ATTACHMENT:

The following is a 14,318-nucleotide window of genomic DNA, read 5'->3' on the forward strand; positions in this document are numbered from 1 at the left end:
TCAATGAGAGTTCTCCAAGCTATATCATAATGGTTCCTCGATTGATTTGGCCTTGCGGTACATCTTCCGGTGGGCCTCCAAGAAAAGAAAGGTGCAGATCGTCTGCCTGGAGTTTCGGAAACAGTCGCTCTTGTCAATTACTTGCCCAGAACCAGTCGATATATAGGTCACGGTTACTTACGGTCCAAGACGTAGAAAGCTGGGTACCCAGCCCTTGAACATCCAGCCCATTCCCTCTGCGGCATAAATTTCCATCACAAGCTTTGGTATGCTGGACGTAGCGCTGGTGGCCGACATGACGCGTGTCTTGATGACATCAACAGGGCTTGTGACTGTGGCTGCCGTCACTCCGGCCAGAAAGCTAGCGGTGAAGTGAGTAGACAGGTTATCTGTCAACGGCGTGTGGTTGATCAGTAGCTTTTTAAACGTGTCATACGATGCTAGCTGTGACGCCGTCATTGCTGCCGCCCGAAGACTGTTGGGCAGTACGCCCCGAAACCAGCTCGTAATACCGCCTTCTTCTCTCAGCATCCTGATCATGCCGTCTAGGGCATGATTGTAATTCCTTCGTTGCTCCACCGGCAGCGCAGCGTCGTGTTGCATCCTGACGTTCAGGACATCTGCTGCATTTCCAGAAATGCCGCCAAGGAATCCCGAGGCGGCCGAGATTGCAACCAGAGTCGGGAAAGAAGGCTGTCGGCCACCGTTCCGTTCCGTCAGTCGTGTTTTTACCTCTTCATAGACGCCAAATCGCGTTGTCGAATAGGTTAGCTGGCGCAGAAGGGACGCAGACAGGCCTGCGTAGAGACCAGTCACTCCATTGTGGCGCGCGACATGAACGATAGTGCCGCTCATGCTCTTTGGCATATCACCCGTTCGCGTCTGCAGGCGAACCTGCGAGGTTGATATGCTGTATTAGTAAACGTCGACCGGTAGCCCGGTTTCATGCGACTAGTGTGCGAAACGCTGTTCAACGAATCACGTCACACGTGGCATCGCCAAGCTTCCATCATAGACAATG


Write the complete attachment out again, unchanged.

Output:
The following is a 14,318-nucleotide window of genomic DNA, read 5'->3' on the forward strand; positions in this document are numbered from 1 at the left end:
TCAATGAGAGTTCTCCAAGCTATATCATAATGGTTCCTCGATTGATTTGGCCTTGCGGTACATCTTCCGGTGGGCCTCCAAGAAAAGAAAGGTGCAGATCGTCTGCCTGGAGTTTCGGAAACAGTCGCTCTTGTCAATTACTTGCCCAGAACCAGTCGATATATAGGTCACGGTTACTTACGGTCCAAGACGTAGAAAGCTGGGTACCCAGCCCTTGAACATCCAGCCCATTCCCTCTGCGGCATAAATTTCCATCACAAGCTTTGGTATGCTGGACGTAGCGCTGGTGGCCGACATGACGCGTGTCTTGATGACATCAACAGGGCTTGTGACTGTGGCTGCCGTCACTCCGGCCAGAAAGCTAGCGGTGAAGTGAGTAGACAGGTTATCTGTCAACGGCGTGTGGTTGATCAGTAGCTTTTTAAACGTGTCATACGATGCTAGCTGTGACGCCGTCATTGCTGCCGCCCGAAGACTGTTGGGCAGTACGCCCCGAAACCAGCTCGTAATACCGCCTTCTTCTCTCAGCATCCTGATCATGCCGTCTAGGGCATGATTGTAATTCCTTCGTTGCTCCACCGGCAGCGCAGCGTCGTGTTGCATCCTGACGTTCAGGACATCTGCTGCATTTCCAGAAATGCCGCCAAGGAATCCCGAGGCGGCCGAGATTGCAACCAGAGTCGGGAAAGAAGGCTGTCGGCCACCGTTCCGTTCCGTCAGTCGTGTTTTTACCTCTTCATAGACGCCAAATCGCGTTGTCGAATAGGTTAGCTGGCGCAGAAGGGACGCAGACAGGCCTGCGTAGAGACCAGTCACTCCATTGTGGCGCGCGACATGAACGATAGTGCCGCTCATGCTCTTTGGCATATCACCCGTTCGCGTCTGCAGGCGAACCTGCGAGGTTGATATGCTGTATTAGTAAACGTCGACCGGTAGCCCGGTTTCATGCGACTAGTGTGCGAAACGCTGTTCAACGAATCACGTCACACGTGGCATCGCCAAGCTTCCATCATAGACAATG